Polk, Hardee, Desoto, Charlotte counties

Peace RiverThis scenic river runs south for over 100 miles from Lake Hancock, north of Bartow to Charlotte Harbor. Popular with canoeists, the Peace River offers excellent fishing for largemouth bass, bream, and catfish. Snook weighing over 30 pounds migrate from Charlotte Harbor and are caught year round as far north as Fort Meade. Bass, snook, and catfish prefer deep holes around tree snags where flow is strong. Tarpon are also caught in the lower Peace River. Commission maintained boat ramps are located near Fort Ogden at Deep Creek off CR 769 (Kings Highway) in Desoto County, and near Wauchula on CR 652 in Hardee County. Depending on water levels and other conditions, additional limited-access points are sometimes available. Locations follow: US 98 east of Ft. Meade; west of US 17 at Gardner; west of US 17 at Brownville; west of Arcadia off SR 70; and at Lettuce Lake south of CR 761. Bank fishing opportunities are available near Gardner.


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TrophyCatch is FWC's citizen-science program that rewards anglers for documenting and releasing trophy bass 8 pounds or larger.

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The Peace River offers a great opportunity to experience Old Florida. Aside from the wildlife and occasional canoer, you may have stretches of river all to yourself.  With such little pressure compared to the lakes in the area, you can expect to encounter some feisty fish.  Largemouth bass can be found around snags (downed trees) in the slower sections of the river.  Try using small spinnerbaits and stickbaits to entice these fish to bite.  Bluegill, redear sunfish and spotted sunfish (stumpknockers) can also be found in and around the snags along the river bank. These panfish can usually be caught on crickets or red wigglers below a bobber with ultra-light spinning gear or a popping bug on the fly-rod, and put up quite a fight. Snook can be caught in the lower river with live finger mullet around bridges and docks, or try using larger artificial baits for some great action.  Check the FWC’s Florida Fishing Regulations Saltwater Edition to get the latest news on snook seasons and harvest regulations!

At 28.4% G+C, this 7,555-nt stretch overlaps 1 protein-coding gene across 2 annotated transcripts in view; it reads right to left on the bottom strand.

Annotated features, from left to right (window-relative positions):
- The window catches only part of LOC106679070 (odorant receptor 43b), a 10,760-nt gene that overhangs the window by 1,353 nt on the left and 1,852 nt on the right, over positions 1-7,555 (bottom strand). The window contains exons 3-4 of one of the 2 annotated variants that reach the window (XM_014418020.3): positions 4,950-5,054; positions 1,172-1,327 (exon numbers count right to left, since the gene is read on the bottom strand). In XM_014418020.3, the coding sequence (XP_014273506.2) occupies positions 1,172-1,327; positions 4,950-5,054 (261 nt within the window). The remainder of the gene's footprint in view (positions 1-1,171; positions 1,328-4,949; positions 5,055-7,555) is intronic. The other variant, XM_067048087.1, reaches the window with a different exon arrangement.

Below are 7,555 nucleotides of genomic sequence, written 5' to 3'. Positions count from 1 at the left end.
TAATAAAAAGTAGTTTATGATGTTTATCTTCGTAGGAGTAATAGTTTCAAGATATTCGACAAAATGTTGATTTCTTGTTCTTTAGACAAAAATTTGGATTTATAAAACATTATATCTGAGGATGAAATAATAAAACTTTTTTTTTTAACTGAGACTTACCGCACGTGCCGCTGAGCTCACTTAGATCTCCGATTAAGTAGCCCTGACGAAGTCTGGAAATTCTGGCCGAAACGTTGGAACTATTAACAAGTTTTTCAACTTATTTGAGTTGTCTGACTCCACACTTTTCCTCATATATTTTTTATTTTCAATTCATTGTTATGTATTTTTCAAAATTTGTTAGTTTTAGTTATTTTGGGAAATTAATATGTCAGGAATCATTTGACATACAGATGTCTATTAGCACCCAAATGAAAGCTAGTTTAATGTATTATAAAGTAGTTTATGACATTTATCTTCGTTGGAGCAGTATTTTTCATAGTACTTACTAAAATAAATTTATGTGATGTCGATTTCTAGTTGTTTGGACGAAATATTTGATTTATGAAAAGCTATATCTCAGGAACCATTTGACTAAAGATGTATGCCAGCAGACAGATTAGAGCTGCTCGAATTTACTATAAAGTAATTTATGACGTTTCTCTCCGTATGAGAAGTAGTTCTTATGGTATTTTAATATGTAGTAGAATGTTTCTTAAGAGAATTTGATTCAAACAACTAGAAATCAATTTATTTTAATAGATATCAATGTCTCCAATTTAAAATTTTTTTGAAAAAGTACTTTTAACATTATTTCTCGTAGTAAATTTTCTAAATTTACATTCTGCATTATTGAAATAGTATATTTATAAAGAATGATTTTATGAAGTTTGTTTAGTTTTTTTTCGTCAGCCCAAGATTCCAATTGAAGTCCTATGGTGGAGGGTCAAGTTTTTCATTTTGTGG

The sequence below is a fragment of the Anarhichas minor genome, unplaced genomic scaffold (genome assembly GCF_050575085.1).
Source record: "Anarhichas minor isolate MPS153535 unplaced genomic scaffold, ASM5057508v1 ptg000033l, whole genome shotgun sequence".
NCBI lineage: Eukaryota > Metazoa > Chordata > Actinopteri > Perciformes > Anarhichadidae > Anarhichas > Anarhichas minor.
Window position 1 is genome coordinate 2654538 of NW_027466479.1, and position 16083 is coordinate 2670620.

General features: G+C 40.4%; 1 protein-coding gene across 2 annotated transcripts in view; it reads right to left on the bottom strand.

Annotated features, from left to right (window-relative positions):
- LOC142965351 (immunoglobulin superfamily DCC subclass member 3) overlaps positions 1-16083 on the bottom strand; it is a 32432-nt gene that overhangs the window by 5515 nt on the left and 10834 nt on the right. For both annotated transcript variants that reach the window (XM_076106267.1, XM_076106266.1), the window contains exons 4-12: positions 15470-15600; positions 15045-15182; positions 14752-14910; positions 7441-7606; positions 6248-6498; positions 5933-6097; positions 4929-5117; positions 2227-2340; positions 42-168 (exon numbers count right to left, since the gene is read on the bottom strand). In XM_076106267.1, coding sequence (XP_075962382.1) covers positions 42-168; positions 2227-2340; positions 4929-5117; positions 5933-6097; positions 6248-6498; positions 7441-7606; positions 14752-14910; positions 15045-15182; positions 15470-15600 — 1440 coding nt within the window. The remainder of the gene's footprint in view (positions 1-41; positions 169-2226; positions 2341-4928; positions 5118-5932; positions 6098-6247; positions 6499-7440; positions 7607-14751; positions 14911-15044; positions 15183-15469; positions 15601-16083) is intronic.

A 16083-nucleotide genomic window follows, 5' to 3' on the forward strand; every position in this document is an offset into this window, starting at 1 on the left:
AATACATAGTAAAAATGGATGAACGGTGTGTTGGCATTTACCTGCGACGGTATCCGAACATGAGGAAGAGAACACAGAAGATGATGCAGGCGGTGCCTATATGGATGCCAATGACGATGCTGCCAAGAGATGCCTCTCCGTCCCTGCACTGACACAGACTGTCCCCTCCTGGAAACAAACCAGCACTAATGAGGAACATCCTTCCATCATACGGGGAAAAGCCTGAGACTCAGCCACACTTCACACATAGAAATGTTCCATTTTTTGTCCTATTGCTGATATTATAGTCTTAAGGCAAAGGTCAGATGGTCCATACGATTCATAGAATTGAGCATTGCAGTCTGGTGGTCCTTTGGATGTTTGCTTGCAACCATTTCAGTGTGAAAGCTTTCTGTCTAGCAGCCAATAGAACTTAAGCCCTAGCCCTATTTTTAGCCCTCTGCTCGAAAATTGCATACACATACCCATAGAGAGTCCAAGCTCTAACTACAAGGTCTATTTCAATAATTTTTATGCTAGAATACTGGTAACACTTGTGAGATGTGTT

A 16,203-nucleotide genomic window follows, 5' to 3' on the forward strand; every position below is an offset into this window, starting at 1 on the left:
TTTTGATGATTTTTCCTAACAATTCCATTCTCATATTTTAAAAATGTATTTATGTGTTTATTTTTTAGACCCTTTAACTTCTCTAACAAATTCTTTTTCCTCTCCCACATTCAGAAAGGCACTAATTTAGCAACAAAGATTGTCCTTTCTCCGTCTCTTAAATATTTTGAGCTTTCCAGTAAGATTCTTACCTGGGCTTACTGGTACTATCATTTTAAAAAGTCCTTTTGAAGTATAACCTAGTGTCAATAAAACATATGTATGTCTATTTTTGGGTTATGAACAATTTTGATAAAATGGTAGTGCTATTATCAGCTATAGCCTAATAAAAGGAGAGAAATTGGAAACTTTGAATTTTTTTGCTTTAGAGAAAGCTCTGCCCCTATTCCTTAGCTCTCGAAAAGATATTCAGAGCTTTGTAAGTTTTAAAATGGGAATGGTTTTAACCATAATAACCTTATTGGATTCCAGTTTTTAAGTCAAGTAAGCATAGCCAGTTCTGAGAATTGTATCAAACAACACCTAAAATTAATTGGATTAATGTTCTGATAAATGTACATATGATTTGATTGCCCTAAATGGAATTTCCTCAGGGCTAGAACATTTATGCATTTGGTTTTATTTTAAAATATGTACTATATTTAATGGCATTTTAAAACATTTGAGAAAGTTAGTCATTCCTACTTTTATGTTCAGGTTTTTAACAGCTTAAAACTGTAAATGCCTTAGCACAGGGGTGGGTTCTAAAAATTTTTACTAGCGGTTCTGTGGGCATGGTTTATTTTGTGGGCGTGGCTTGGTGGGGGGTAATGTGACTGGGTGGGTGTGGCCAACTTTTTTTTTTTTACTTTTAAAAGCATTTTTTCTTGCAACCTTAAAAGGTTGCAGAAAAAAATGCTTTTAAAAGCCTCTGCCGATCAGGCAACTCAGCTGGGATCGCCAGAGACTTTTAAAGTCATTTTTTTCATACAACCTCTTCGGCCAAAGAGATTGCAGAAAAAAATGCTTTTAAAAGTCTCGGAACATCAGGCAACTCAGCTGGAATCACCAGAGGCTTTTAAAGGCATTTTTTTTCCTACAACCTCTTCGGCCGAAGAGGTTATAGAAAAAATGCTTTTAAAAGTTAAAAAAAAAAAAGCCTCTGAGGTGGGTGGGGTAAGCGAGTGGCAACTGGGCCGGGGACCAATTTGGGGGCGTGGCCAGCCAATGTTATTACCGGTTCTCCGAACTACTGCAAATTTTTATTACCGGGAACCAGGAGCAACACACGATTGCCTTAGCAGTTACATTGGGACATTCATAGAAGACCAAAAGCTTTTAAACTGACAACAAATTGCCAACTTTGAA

FWC Facts:
In order to stick to plants, larval spotted gar have suction snouts that later become the long, teeth-filled snout.

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